THERE are about 750 million people in Europe, and it may be that only one of them truly understands Brexit. And we are really, like really, lucky that this man is David Frost.
Even Boris was a notorious flip—flopper on quitting the EU and Theresa May was about as staunch in the face of European bullying as Neville Chamberlain. But David Frost, almost from nowhere, is looking like the signing of the decade – a veritable Lionel Messi of the negotiating world. For he was remember, and remains, a political appointment, lured back to the Civil Service from the rather more clubbable world of Scotch whisky.
And while the Hampstead dinner party set quibble and bitch over Dominic Cummings Mr Frost, Lord Frost as he is now, may turn out to be Boris’s masterstroke.
What the 55-year-old has done (and what the common sense loving British people will love him for and the bureaucracy-obsessessed bullies in Brussels will hate him for) is to bring Brexit down to brass tacks.
It basically runs like this:
Barnier: Can we still have all your fish after Brexit?
Barnier: And will you promise not to use entrepreneurial innovation to compete with us after Brexit?
Barnier: And will you still kow-tow to the rules of our massive protectionist European monopoly after Brexit?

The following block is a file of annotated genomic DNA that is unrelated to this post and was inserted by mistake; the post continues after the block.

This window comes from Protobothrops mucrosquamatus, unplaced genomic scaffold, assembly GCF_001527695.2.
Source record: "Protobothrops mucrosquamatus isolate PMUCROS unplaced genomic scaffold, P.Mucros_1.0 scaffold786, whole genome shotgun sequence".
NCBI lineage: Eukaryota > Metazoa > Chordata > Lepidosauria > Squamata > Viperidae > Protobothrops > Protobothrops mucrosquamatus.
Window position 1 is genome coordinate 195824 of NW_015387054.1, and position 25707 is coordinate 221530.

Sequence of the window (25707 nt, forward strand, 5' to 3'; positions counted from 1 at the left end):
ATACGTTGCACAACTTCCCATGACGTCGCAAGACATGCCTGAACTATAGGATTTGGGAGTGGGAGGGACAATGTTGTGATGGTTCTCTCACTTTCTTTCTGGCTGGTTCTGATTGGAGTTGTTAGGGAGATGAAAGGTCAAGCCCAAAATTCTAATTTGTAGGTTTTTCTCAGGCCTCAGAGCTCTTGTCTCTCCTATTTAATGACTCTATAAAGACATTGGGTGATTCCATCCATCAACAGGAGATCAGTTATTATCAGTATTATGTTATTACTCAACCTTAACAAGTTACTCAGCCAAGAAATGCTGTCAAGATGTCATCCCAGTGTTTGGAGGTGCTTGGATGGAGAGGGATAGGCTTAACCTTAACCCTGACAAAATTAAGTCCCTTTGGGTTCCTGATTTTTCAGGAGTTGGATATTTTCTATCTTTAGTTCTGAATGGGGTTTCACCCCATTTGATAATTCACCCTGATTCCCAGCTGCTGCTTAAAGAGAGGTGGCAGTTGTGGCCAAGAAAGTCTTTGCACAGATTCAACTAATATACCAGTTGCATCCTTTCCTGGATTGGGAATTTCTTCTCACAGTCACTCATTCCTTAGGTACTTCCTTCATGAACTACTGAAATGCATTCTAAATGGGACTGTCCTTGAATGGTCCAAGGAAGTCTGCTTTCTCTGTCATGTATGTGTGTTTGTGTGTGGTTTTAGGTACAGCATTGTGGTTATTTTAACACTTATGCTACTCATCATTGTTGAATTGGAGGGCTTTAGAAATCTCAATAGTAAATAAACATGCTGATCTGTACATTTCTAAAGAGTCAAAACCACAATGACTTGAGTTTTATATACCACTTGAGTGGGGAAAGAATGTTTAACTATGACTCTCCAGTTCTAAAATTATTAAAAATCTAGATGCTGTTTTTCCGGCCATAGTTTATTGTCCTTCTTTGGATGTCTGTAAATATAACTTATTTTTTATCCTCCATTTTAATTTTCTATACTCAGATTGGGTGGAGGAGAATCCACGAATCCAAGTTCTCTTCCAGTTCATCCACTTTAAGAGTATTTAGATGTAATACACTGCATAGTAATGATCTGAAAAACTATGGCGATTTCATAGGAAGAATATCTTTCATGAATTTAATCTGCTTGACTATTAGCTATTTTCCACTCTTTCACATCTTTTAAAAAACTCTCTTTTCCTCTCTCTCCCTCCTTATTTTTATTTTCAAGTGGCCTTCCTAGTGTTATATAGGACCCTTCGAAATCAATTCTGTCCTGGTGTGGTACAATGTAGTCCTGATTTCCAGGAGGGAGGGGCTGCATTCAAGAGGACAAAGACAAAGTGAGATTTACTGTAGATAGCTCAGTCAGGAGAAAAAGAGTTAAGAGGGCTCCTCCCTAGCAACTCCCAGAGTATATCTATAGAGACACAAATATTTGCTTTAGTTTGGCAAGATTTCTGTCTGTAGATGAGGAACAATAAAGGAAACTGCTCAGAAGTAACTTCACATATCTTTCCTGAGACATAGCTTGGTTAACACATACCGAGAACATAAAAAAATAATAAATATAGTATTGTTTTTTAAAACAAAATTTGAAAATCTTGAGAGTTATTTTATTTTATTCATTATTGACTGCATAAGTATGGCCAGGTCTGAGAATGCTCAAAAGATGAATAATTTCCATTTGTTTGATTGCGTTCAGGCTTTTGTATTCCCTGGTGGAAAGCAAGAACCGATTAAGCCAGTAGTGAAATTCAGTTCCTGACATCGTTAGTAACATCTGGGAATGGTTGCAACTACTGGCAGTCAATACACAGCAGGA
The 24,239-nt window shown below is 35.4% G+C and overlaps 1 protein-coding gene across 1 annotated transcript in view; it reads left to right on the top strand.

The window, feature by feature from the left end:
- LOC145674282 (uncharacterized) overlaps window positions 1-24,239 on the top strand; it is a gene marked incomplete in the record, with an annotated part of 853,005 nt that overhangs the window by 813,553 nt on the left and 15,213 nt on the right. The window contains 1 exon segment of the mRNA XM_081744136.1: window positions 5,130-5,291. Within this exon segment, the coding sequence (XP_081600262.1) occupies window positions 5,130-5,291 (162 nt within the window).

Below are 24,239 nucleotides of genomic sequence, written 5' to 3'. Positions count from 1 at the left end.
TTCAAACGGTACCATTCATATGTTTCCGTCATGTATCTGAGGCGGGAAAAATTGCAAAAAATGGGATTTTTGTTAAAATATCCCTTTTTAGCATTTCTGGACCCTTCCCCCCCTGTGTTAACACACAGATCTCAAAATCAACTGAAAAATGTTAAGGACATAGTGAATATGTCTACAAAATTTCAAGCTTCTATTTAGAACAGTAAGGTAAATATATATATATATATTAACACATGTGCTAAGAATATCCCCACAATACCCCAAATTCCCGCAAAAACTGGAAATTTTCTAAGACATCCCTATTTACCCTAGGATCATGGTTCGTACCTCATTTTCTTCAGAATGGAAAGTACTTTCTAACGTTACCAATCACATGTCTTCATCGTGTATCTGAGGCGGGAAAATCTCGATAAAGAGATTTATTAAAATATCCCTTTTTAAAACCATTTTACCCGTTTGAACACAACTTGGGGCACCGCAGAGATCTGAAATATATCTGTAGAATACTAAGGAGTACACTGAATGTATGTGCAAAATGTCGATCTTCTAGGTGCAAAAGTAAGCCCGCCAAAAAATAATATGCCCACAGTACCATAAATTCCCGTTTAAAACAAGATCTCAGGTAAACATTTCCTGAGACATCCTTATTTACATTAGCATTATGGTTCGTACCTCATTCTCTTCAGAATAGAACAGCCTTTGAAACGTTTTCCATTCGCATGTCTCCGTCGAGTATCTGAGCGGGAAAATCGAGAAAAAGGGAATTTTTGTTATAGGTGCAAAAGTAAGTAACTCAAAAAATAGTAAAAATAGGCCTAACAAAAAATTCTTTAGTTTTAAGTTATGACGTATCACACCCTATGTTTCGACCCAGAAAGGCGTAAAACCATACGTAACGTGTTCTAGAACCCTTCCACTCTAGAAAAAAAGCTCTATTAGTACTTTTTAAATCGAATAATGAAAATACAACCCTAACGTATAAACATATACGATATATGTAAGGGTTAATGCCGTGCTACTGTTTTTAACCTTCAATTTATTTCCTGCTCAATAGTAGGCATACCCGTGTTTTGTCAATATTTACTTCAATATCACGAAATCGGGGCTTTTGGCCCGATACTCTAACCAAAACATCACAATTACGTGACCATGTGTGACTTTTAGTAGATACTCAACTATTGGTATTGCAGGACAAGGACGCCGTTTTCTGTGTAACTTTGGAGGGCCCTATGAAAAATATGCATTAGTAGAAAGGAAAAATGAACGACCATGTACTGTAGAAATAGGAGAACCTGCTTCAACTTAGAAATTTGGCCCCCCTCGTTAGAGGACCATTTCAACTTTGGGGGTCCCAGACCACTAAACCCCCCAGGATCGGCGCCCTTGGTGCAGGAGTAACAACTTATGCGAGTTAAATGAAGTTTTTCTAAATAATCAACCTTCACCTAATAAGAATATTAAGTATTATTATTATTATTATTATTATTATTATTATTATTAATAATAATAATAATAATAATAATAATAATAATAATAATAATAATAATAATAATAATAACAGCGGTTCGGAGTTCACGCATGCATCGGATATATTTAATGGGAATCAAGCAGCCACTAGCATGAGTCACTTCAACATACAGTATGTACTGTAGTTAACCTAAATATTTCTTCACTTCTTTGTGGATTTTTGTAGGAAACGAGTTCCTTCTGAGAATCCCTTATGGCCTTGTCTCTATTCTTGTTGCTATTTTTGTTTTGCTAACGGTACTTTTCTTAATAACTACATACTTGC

Barnier: And will you let us still tell you how to spend your money after Brexit?
It’s bloody marvellous stuff.
Just read what he told the Mail on Sunday and tell me it’s not the best thing any Whitehall adviser has said since 2016. Actually possibly ever.
He said: “The EU have not accepted that in key areas of our national life we want to be able to control our own laws and do things our way and use the freedoms that come after Brexit.
“We are not going to be a client state. We are not going to compromise on the fundamentals of having control over our own laws.
“We are not going to accept level playing field provisions that lock us in to the way the EU do things; we are not going to accept provisions that give them control over our money or the way we can organise things here in the UK and that should not be controversial – that’s what being an independent country is about, that’s what the British people voted for and that’s what will happen at the end of the year, come what may.”
Can someone make this man PM?
There’s a little over 100 words in those quotes but you may as well scrap the 600-page Withdrawal Agreement and just hand Michel Barnier those far more telling sentences … on the back of a fag packet if necessary.
What Frost has noticed too is Mr Barnier is locked into some sort of Stockholm syndrome (well, actually Brussels syndrome) and seems genuinely mentally incapable of accepting that Britain wants to, and is about to, leave the EU.
It just doesn’t compute in his EU-conditioned brain.
This is a dangerous and untenable position and he should now be removed – and replaced with someone who grasps the nature of the post-Brexit future.